Support Griffin this End of Financial Year

Find out more about giving at Griffin 

Griffin depends on a wide range of stakeholders to continue to produce award-winning new Australian plays and to support Australian artists.  We need to continue to beat our box-office targets (which we did for every play in the last financial year), we need the valued support of the Australia Council for the Arts and Create NSW, we need our incredible sponsors, and we need you – more than ever before.

Philanthropy and Sponsorship are now responsible for over 30% of our annual revenue.

That’s an extraordinary statistic – it’s intensely gratifying to know how many people believe in the work we do, and it confers an awesome responsibility, because we need to live up to the trust you’ve placed in us.

Together we’ve achieved incredible things.  Over the past year, across five new works in our Main Stage, two special events and three independent plays we’ve seen 112 artists working on productions for the Griffin stage.  We’ve run two playwriting prizes, fostered another successful year of the Griffin Studio, run a rewarding Ambassadors program for 72 school students and collaborated with 7 different theatre companies.

What stood out for me was the extraordinary diversity of stories that have graced the Stables stage this year. From a dystopic near-future where Benedict Andrew’s Gloria slowly unravelled, to the Kafkaesque world of A Strategic Plan, from the harrowing juxtaposition of indigenous and refugees’ stories in Tribunal, to the poignant and insightful testimony of former Studio Artist, David Williams, in Smurf in Wanderland.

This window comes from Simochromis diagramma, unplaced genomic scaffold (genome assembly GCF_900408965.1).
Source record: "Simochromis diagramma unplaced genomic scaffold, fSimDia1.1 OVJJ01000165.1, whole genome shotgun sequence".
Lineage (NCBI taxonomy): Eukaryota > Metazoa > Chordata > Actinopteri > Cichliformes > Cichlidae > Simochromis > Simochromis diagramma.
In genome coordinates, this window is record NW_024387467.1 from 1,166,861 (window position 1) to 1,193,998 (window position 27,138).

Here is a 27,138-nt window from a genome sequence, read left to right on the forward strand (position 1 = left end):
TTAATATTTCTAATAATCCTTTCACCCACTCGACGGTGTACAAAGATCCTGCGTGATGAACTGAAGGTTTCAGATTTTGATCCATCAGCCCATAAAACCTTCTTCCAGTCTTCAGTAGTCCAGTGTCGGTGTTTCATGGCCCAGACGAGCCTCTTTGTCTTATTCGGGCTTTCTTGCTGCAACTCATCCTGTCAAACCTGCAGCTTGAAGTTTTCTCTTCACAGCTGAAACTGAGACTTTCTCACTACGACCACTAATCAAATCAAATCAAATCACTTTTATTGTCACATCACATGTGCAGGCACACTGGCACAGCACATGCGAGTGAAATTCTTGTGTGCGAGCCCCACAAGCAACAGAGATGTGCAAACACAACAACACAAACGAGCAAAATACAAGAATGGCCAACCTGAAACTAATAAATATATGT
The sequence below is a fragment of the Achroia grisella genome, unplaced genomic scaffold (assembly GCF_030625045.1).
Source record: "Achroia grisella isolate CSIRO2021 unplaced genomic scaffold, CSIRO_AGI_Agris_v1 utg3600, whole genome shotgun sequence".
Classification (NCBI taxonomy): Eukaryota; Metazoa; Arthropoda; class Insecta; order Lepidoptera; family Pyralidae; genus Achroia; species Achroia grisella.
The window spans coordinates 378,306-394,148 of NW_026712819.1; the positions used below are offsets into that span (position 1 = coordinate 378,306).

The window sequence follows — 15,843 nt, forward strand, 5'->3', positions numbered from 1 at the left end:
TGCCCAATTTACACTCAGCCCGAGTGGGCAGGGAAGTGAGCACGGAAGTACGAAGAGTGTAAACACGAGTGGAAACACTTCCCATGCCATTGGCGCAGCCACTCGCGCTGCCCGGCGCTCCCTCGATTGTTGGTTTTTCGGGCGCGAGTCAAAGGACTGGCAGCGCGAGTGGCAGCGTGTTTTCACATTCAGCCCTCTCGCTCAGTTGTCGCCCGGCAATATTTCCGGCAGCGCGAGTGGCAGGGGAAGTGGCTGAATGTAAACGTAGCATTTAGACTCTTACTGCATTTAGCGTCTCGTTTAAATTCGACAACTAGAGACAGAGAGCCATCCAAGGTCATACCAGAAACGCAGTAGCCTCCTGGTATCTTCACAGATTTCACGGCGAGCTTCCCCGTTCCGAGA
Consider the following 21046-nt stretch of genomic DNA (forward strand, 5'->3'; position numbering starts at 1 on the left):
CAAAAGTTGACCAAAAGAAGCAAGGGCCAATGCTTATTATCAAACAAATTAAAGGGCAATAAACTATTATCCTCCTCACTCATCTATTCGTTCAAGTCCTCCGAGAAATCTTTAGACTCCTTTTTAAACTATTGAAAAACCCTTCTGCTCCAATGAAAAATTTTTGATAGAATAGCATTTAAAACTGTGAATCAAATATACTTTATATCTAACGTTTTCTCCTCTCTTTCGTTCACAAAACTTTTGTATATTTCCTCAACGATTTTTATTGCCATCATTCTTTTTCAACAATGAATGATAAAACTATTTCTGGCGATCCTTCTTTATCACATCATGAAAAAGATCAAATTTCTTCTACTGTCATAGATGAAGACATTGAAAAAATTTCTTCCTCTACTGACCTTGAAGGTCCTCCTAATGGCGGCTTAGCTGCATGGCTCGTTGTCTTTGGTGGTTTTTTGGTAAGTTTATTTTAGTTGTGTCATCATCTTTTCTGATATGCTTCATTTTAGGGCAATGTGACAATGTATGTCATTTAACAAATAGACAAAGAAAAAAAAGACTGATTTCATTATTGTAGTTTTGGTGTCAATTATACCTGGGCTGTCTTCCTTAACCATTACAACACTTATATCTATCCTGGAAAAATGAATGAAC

I can’t have favourites (that I’m allowed to tell you), but I’d invite you to pick a moment that resonated for you. Kate Mulvany upside down in her chair in Justin Fleming’s The Literati. Simon Corfield wearing a dish of mashed potato in The Homosexuals. Sheridan Harbridge’s inspired duet with Tommy Bradson in Nosferatutu. Briallen Clarke’s performance review of Justin Smith at the RMS in A Strategic Plan.  Marta Dusseldorp’s haunting monologue at the end of Act 1 of Gloria. Belinda Giblin watching Sydney slip beneath the waves in The Turquoise Elephant. Matt Day’s guitar solo. Everything that Declan Greene writes.

With your help we can continue to give Australian writers the opportunities they deserve, support our emerging artists and bring vital Australian stories to the stage.


Lee Lewis, Artistic Director 


Donate online, download our donation form or contact our Development Manager, Will Harvey, on (02) 9332 1052 or


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